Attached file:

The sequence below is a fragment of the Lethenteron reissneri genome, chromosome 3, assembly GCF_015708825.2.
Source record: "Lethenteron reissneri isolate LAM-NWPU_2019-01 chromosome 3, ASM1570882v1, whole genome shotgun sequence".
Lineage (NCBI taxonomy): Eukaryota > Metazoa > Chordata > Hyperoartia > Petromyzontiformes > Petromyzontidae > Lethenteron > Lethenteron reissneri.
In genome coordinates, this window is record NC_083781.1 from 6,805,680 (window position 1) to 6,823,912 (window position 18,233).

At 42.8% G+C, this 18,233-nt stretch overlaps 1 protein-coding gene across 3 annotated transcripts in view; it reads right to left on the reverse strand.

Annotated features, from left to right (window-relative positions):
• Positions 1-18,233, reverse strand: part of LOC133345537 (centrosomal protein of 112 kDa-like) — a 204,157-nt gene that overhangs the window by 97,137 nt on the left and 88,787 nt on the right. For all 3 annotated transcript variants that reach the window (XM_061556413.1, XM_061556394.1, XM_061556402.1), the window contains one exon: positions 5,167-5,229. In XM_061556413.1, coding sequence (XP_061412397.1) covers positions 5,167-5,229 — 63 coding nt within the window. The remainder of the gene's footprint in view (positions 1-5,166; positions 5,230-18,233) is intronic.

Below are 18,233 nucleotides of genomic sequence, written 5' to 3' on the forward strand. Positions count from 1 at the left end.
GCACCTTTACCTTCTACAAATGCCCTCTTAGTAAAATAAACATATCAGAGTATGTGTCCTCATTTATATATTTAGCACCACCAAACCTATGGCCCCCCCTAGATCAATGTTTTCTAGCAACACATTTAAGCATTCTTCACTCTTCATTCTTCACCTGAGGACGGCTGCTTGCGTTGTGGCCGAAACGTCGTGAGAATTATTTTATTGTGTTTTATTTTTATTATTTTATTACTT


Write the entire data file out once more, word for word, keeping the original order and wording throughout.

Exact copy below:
The sequence below is a fragment of the Lethenteron reissneri genome, chromosome 3, assembly GCF_015708825.2.
Source record: "Lethenteron reissneri isolate LAM-NWPU_2019-01 chromosome 3, ASM1570882v1, whole genome shotgun sequence".
Lineage (NCBI taxonomy): Eukaryota > Metazoa > Chordata > Hyperoartia > Petromyzontiformes > Petromyzontidae > Lethenteron > Lethenteron reissneri.
In genome coordinates, this window is record NC_083781.1 from 6,805,680 (window position 1) to 6,823,912 (window position 18,233).

At 42.8% G+C, this 18,233-nt stretch overlaps 1 protein-coding gene across 3 annotated transcripts in view; it reads right to left on the reverse strand.

Annotated features, from left to right (window-relative positions):
• Positions 1-18,233, reverse strand: part of LOC133345537 (centrosomal protein of 112 kDa-like) — a 204,157-nt gene that overhangs the window by 97,137 nt on the left and 88,787 nt on the right. For all 3 annotated transcript variants that reach the window (XM_061556413.1, XM_061556394.1, XM_061556402.1), the window contains one exon: positions 5,167-5,229. In XM_061556413.1, coding sequence (XP_061412397.1) covers positions 5,167-5,229 — 63 coding nt within the window. The remainder of the gene's footprint in view (positions 1-5,166; positions 5,230-18,233) is intronic.

Below are 18,233 nucleotides of genomic sequence, written 5' to 3' on the forward strand. Positions count from 1 at the left end.
GCACCTTTACCTTCTACAAATGCCCTCTTAGTAAAATAAACATATCAGAGTATGTGTCCTCATTTATATATTTAGCACCACCAAACCTATGGCCCCCCCTAGATCAATGTTTTCTAGCAACACATTTAAGCATTCTTCACTCTTCATTCTTCACCTGAGGACGGCTGCTTGCGTTGTGGCCGAAACGTCGTGAGAATTATTTTATTGTGTTTTATTTTTATTATTTTATTACTT